Issue 12
Year 4
2009-04-01

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Battle: Well and Truly Joined

The Scouring of Delve: before we really ramp up here to all the juicy recent carnage and E-drama, please permit me a brief history lesson. The heartwarming tale I’m about to tell starts with the annihilation of the administrative entity formerly known as Band of Brothers and its reformation as KenZoku. All that’s pretty much public record, and if you haven’t heard about it, you’ve been living under a rock.

What you might not know is that in the immediate wake of BoB’s sovereignty evaporating, the Goons picked up and moved, declaring that their old home was open to whoever wanted it. They then jumped into Delve with both feet, declaring that it would be their new home come hell or high water. Along with the Goonian invasion, many of the rest of EVE’s barbarian hordes were at the gate. An alliance motivated largely by hatred of KenZoku (henceforth referred to as the Anti-Kenny Alliance, or AKA) poured into Delve. They met relatively week opposition from the Greater Kenny Coalition, henceforth referred to as the GKC.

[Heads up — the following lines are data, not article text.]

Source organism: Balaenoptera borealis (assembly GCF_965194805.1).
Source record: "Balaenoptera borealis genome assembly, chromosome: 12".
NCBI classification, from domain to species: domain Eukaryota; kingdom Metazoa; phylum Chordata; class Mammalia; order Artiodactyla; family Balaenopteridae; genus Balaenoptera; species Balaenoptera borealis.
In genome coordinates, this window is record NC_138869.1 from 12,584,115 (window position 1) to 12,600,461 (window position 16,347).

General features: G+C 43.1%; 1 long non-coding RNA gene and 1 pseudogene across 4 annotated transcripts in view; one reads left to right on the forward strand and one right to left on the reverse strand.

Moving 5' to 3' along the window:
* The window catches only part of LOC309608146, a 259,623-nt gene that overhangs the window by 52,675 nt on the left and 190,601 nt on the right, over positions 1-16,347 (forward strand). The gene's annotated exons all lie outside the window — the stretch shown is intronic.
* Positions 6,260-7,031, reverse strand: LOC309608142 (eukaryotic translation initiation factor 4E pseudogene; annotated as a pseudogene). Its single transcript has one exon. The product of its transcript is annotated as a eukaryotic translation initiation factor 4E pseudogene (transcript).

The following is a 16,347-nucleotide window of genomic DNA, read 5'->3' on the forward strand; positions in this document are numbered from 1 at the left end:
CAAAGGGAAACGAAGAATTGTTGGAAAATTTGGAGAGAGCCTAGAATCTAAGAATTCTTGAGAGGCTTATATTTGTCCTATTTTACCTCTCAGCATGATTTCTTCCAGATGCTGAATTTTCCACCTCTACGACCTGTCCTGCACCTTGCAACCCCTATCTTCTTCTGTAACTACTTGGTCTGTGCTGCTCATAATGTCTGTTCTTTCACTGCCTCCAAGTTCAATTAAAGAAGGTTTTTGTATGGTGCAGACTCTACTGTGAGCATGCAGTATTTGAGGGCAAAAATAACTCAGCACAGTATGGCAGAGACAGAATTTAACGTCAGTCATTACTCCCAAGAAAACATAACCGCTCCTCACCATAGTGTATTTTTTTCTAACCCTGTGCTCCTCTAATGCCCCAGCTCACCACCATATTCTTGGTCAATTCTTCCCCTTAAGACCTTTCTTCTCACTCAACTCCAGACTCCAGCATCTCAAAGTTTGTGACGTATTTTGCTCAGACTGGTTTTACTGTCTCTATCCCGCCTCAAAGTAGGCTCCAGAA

The fighting that transpired was some of the strangest that I’ve ever seen. For week after week, Allied cap blobs roamed Delve, smashing Kenny towers like drunked gorillas in a Waterford Glass store. These blobs were actually so massive that dreads were ordered not to enter siege and sub-cap pilots often found themselves sitting in stations, spinning madly, while the heavy lifting was done elsewhere.

During that time, an unknown but substantial number of Kenny cap and supercap ships were bubbled into the PR- station and the system itself became a permacamp largely lead by the Goons… with all that entails. Local was lolcal, NC pilots found themselves using Goon TS, and while many, many towers and faction towers all through Delve were melted down to slag by Alliance forces, the PR- camp held.